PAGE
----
Twitter Is Temporarily Cracking Down On Conspiracy Theorist Alex Jones

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Twitter has suspended far-right conspiracy theorist Alex Jones from its platform for seven days. 

A Twitter spokesperson told media outlets that the disciplinary action is in response to content Jones published Tuesday that violated the social media company's rules on inciting violence. The InfoWars host won't be able to tweet for a week, but he will be able to peruse posts from accounts he follows. 

Twitter had been facing pressure after other big tech companies, like Apple, Facebook and YouTube, took action on Jones' and InfoWars' accounts for policy violations. At the time, Twitter CEO Jack Dorsey defended the decision not to ban Jones from its platform, saying no rules were broken and the social network wouldn't give in to outside pressure. Following a CNN investigation that revealed apparent violations last week, Twitter admitted that Jones had breached its policy but said his actions didn't merit a full ban.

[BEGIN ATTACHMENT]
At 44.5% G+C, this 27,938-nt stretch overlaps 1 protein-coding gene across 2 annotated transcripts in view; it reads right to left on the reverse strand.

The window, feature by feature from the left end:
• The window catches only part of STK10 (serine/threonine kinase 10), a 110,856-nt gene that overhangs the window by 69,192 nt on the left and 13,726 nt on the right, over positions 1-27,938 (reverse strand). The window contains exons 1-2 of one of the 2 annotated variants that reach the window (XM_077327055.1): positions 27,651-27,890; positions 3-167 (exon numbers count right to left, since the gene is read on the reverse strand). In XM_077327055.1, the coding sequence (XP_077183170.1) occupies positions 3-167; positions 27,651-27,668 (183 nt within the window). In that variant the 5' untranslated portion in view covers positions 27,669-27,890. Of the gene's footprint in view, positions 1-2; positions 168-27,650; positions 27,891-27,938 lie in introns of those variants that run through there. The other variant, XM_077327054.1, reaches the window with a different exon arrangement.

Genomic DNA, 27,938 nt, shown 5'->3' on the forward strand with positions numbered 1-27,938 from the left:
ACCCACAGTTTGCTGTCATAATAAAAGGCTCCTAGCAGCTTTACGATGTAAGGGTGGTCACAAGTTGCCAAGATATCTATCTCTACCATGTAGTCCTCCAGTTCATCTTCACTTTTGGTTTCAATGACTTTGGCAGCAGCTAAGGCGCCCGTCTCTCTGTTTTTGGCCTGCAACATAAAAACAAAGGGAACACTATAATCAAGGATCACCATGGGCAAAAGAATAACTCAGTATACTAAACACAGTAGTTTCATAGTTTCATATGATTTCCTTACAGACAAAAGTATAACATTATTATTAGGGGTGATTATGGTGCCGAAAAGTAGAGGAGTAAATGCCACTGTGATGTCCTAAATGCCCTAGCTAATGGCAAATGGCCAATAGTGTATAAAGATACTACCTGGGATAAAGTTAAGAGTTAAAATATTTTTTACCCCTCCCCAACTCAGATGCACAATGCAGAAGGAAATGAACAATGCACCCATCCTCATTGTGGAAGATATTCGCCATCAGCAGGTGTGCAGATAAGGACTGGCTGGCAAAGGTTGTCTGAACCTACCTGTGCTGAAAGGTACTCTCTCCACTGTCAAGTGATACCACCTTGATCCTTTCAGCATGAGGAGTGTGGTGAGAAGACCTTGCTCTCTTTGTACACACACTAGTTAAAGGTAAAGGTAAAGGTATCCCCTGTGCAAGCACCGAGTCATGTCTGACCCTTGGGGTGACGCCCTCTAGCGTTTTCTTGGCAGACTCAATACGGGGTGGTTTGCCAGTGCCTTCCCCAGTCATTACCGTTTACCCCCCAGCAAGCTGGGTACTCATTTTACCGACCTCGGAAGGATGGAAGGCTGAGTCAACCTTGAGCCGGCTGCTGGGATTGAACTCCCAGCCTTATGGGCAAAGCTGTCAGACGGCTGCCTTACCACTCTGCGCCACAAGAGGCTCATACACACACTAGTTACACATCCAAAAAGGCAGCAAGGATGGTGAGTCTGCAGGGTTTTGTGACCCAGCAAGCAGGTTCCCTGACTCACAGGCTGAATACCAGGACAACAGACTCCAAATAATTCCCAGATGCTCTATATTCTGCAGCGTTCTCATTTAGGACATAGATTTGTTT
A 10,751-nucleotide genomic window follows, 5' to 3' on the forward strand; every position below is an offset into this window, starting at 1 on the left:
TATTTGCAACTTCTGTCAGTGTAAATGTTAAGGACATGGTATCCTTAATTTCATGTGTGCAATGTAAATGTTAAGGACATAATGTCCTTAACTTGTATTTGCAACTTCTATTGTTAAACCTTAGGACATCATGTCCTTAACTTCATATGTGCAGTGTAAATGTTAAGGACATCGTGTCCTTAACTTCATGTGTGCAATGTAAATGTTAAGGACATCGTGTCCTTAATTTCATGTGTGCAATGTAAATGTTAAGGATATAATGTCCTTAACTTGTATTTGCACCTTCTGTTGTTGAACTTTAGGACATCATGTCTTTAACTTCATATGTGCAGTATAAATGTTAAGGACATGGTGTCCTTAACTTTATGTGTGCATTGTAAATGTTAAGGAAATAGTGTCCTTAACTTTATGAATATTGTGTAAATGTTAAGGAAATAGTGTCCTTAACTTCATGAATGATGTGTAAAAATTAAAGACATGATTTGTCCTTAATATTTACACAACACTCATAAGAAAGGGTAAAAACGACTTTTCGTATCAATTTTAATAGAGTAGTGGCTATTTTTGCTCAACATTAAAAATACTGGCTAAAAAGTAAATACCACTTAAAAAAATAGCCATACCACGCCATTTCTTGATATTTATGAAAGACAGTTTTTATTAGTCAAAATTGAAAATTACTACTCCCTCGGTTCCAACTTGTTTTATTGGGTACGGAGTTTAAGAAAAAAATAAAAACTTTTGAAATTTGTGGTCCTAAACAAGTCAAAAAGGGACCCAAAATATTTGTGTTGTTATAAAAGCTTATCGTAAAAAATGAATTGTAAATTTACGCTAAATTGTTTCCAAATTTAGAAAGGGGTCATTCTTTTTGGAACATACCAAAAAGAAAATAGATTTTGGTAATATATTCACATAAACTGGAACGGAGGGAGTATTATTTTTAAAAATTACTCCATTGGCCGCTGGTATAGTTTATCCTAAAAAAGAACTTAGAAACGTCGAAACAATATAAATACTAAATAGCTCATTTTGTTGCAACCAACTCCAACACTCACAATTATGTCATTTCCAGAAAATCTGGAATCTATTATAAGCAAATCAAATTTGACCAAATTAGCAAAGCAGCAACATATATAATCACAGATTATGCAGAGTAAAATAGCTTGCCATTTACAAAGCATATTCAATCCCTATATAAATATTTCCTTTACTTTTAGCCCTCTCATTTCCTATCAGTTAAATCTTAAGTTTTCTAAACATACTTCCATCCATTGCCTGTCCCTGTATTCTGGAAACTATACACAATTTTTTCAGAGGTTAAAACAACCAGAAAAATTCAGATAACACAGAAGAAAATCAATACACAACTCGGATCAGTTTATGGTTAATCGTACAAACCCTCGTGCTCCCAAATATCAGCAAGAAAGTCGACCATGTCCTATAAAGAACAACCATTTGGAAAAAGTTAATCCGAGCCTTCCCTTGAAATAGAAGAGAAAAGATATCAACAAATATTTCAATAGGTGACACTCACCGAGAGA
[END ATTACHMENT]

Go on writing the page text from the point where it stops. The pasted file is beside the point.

The company's recent move doesn't affect the InfoWars Twitter account.

Additional reporting from Newsy affiliate CNN

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Brazil’s Lula To Register As Presidential Candidate From Jail

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Former Brazilian President Luiz Inácio Lula da Silva is going to register as a presidential candidate... from jail. That's according to Reuters

"Lula" is serving 12 years for a corruption conviction. Officials from Lula's Workers Party told Reuters they are planning a march to register him with electoral officials before the deadline on Wednesday.

But that may not work out the way they want it to. Brazilian law prevents people whose convictions have been upheld on appeal from running for office. That's Lula's situation right now. 

In July 2017, a federal judge convicted Lula for corruption and money laundering after he accepted a bribe in the form of a beachfront apartment.

Lula has consistently denied any wrongdoing and appealed the decision. He says the conviction is meant to keep him from running for president this fall. 

Despite being in jail since April, Lula reportedly leads election polls.

The Workers Party told Reuters it plans to use all possible appeals to delay a final ruling on Lula's registration. 

And just in case, Lula has reportedly chosen his replacement presidential candidate if he is actually barred from the race.